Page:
I decided to post a few gems this morning as I posted entries into my Google Reader.
1. Indigo Jo
Indigo Jo is a Muslim in England. He is writing about a demo in Trafalgar Square.
Most of the speakers were members of the WCPI "Central Committee", including Maryam Namazie, Fariborz Pooya, Bahram Soroush and Shiva Mahbobi. The latter was actually introduced as a member of said committee, but actually all four were; it begs the question of why the views of a small Iranian Marxist sect should be important in the debate over religion and state in the UK. I also wonder if any state they managed to establish in Iran would be much less repressive than the present régime, given that police states tend to recycle their old enemies’ secret police forces (this happened in both Iran and Russia); I had coined the slogan "Shari’ah, yes, Stasi, no" in case we managed to mount a counter-demo. AC Grayling, a popular philosopher, and Terry Sanderson of the National Secular Society, spoke as well. I wonder if they knew who their friends were.
2. Creative Spark
Creative Spark is an Australian expat in Singapore. He is writing about actor Sean Penn and writer Dustin Lance Black being censored on Singapore TV so the word “gay” did not sully any Singaporean ear.
…Am I living in a country full of bigots with no respect for human rights, who are so delicately composed in their moral values that an award speech that mentions the word “gay” freaks them out?
It certainly hasn’t been my impression of Singapore people, but maybe I just hang out in the wrong circles…
And the whole idea that controlling a country’s traditional mass media is still effective could only come from a government bureaucracy clinging to very old ways of doing things.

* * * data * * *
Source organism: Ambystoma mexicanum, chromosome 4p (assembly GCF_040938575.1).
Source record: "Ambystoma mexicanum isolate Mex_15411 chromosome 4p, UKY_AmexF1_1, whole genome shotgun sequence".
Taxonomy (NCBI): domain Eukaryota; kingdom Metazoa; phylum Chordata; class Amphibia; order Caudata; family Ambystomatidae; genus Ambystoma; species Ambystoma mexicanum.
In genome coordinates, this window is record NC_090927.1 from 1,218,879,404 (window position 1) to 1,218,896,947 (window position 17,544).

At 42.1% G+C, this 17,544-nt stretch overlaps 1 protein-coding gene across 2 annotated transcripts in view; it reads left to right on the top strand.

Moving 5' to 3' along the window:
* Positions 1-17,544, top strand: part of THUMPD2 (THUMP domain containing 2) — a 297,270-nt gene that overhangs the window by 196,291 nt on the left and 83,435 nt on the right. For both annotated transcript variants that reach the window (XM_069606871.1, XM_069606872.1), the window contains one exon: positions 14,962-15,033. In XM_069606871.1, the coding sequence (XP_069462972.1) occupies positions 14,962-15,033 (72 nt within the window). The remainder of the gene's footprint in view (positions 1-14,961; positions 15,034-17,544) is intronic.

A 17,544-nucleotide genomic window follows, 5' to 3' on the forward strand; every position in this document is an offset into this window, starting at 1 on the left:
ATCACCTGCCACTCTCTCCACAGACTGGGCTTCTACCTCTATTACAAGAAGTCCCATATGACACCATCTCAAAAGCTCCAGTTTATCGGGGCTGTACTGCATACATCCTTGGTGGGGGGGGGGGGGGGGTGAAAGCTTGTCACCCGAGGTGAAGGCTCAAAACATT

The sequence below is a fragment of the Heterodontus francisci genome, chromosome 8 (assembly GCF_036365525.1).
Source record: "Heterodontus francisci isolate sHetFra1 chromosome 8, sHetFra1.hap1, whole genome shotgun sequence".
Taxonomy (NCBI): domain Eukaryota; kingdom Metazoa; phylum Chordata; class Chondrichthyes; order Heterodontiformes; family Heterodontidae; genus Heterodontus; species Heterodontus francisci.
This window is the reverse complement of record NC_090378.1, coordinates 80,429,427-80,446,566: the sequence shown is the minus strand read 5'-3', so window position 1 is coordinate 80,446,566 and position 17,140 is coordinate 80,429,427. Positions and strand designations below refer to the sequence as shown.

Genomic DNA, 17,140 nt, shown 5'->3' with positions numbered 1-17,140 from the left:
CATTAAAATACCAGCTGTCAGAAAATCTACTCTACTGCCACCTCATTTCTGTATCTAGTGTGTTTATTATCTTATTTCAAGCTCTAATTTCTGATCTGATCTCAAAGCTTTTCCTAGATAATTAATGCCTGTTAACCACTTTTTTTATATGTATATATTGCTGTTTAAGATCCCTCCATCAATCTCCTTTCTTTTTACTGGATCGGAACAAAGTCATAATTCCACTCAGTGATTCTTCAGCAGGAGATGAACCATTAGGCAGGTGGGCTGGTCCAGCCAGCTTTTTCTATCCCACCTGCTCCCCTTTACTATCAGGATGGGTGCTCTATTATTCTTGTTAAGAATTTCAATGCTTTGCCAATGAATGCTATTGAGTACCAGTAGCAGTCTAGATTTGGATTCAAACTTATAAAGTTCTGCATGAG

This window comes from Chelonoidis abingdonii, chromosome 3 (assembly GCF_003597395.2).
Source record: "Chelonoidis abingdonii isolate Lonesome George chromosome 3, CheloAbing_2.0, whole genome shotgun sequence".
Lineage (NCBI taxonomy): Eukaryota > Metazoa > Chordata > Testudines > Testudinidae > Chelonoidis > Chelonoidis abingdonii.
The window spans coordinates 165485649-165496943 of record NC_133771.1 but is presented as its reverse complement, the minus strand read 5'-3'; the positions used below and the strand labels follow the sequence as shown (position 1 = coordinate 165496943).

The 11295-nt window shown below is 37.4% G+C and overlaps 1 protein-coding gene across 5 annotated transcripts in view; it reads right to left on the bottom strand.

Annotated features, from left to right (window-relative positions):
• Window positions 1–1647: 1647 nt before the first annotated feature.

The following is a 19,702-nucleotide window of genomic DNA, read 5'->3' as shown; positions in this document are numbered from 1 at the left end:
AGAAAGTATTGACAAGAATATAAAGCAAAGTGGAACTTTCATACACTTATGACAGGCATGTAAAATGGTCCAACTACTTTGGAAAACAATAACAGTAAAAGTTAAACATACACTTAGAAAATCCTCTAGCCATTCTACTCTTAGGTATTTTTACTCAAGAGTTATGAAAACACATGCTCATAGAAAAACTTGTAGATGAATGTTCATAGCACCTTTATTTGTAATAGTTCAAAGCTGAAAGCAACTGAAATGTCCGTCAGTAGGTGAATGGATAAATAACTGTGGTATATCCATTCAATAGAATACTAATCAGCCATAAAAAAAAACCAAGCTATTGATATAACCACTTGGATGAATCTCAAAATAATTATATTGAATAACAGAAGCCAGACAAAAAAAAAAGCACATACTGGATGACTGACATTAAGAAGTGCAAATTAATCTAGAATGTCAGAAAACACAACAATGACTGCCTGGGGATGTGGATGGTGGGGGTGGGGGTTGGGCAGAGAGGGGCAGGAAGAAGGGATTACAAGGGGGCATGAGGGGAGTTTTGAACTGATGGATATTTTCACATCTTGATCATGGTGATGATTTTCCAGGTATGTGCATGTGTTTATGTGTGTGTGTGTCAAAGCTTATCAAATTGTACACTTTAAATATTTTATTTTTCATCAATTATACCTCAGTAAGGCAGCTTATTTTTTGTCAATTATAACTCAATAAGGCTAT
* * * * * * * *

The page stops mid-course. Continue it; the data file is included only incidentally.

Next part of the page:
It’s just so far out of kilter with the realities of media, the citizens of the country and the attitudes of the world that it’s got to crack at many minute. The MDA must be feeling like an old dam with severe structural weakness now. Ten years ago you might have got away with it, but now it’s just making them seem irrelevant and kind of silly…
3. Heroes, not Zombies
This blog is by Bob Leckridge, a Scottish physician. The particular entry is part of a series on personal growth.
Different ways of understanding
There are different ways to understand. The physical way can be seen in science which, as Deleuze says, is a way of thinking about function, a way of trying to understand how things work. The relationship way is seen in storytelling and in philosophy, and that leads to the third way, the spiritual, which is a way of understanding the connectedness to that which is greater than the self. There is no one right way. We really all are unique. Our views, our memories, our consciousness are all unique and individual. But we are also connected. We share environments, we collaborate, we compete, we form and break relationships. We share. What we all do is try to make sense of our lives, of the world and of our daily reality. We need to understand, to see patterns, to grasp that reality. When we don’t do that, we feel scared, confused, alone. We are meaning seeking, meaning creating animals. Nihilistic thought, randomness, chance and powerlessness can be overwhelming, can become unbearable, closing doors, squeezing out hope and leaving us lonely and in pain. Why me? What have I done to deserve this? What’s happening? What’s going to happen? We’re full of questions, and always seeking answers. We do that by using our ability to understand.
But we mustn’t forget that our understanding is always unique and personal, and the we need to negotiate, in our spaces of meaning, to create our communal visions, our shared purposes. With understanding comes humility, a humility which should prompt us to ask others What sense do you make of this? What does it mean to you?